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Ethiopian Federal Court Hears Case against Two Wrongfully Accused Christian Converts

By Cameron Thomas, Regional Manager for Africa

11/14/2014 Washington, D.C. (International Christian Concern) – Wednesday, two Christian converts from Islam—Obsa Ogeto, 32, and Soka Araro, 31—appeared in the Oromiya Region Federal Court of Ethiopia on charges of growing and distributing illegal substances, punishable by up to seven years imprisonment. The two were arrested by Shashemene police in August, following their public conversion to Christianity. One of the two accused was able to meet bail, while the other has served three months in detention while awaiting trial.

Immediately following their arrest, ICC contacted Peter (name changed upon request), a relative of one of the two accused converts, to inquire about the charges. According to this relative, and other members of the West Arsi Christian community, the arrests were made on evidence planted by local Muslims led by members of the families of the accused. According to the lawyer ICC has supplied for the two converts’ defense (name withheld for security concerns), both men were falsely accused by communities and corrupt local officials as punishment for leaving Islam—the dominant religion in West Arsi.

According to an eyewitness, local Muslims threatened to frame Peter, Obsa and Soka as criminals should they refuse to return to Islam. Shortly after the three converts refused to leave their newfound faith, local Muslims attempted to spear Peter before planting evidence of the production and distribution of illegal substances in the converts’ shared compound. When notified by those same Muslims, police then stormed that compound to discover the planted evidence before arresting Peter, Obsa and Soka.

Dehydrated and suffering from hemorrhoids as a result of the poor food quality and unsanitary conditions of his cell, Obsa was repeatedly denied access to medical attention by local police. Eventually, ICC was able to have a doctor visit and treat Obsa in his cell.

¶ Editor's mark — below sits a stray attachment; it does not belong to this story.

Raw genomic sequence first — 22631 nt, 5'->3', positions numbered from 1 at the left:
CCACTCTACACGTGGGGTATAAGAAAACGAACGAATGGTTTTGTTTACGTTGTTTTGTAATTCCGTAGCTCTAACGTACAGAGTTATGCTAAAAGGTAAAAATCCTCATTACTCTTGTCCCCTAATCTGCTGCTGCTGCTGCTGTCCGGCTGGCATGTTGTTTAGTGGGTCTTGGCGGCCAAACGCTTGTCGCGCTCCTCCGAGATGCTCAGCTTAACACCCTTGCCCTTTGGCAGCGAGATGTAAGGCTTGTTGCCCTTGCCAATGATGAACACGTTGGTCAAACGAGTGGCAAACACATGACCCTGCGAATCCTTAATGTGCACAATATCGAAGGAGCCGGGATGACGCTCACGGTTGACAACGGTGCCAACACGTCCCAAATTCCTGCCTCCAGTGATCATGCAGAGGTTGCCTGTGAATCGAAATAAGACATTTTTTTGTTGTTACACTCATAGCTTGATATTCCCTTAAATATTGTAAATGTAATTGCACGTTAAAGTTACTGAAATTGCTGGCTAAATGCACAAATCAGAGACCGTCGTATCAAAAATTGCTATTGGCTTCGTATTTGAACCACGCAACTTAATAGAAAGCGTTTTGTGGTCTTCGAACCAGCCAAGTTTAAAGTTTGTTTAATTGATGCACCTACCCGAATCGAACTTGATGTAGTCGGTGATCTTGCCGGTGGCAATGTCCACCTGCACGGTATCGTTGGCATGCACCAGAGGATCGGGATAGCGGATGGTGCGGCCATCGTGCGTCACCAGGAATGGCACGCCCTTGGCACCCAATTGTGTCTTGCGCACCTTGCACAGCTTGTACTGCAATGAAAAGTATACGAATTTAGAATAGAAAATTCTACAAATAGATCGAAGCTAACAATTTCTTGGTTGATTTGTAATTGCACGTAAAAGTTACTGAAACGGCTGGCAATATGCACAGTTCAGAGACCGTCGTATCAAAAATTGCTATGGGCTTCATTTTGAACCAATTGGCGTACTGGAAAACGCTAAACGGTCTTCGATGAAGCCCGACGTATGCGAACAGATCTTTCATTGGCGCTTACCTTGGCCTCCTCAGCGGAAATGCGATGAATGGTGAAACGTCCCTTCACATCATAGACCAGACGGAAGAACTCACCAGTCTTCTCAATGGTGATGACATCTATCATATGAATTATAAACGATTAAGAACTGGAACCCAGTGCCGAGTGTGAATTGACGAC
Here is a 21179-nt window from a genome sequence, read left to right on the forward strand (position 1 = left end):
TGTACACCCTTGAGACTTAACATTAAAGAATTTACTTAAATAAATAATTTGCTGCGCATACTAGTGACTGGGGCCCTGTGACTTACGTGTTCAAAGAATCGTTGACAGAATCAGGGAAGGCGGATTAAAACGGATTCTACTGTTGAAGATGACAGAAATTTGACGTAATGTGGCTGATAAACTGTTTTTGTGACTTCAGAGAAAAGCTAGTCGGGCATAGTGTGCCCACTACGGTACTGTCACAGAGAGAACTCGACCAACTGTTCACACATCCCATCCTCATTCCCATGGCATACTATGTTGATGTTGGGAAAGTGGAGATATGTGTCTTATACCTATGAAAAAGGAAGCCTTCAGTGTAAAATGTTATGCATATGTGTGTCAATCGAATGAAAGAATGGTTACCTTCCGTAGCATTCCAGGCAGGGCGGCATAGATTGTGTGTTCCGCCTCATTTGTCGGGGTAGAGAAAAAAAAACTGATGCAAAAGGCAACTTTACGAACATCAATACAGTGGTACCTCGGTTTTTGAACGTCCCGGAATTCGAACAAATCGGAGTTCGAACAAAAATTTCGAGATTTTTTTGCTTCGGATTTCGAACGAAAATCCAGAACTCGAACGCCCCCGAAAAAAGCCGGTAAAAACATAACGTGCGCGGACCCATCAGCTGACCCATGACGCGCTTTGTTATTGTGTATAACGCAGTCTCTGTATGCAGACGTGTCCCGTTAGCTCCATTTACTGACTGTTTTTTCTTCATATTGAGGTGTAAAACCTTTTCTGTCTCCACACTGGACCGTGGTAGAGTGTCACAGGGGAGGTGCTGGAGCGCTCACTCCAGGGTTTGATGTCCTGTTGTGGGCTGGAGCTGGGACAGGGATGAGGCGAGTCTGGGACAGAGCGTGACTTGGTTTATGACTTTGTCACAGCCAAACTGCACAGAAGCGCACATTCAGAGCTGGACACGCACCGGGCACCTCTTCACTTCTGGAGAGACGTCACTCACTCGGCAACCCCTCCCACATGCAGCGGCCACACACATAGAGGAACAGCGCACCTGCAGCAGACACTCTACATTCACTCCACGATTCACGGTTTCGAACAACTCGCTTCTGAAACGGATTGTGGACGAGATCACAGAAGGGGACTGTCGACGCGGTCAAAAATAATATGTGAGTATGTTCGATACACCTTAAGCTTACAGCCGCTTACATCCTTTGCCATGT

Following last week’s hearing, the converts’ legal defense will collect and submit its counter evidence at a later court date.

The wrongful imprisonment of Christians in Muslim-majority areas across Ethiopia is becoming an increasingly prominent issue. Over the course of the past month, four Christian elders, involved in an outstanding legal battle over ownership rights to the land on which their church is built, were arrested and detained for three days in Dalocha without charge. A Christian evangelist in Shashemene was arrested while preaching publicly and detained for 30 hours without charge.

ICC’s Regional Manager for Africa, Cameron Thomas, said “The abuse of legal institutions by local, increasingly radical Muslim majorities across Ethiopia is an infringement on the rights of Ethiopia’s Christians to worship freely, and it must come to an end. In just the past three months, ICC has documented the wrongful arrest and detention of eight innocent Christians, all of whom have been targeted by corrupt local officials for their Christian faith. When freedom of religion is violated by those tasked with upholding laws that guarantee right of conscience, the international community must speak out in support of those on the ground fighting for the restoration of justice and the ousting of corruption.”


Christians wrongfully imprisoned by Muslim-majority officials in Shashemene, Ethiopia












Pictured on the far right is Obsa Ogeto. Immediately to his left is the rel-
ative (name withheld upon request) that brought the case to ICC. Immed-
iately to his left is Soka Araro


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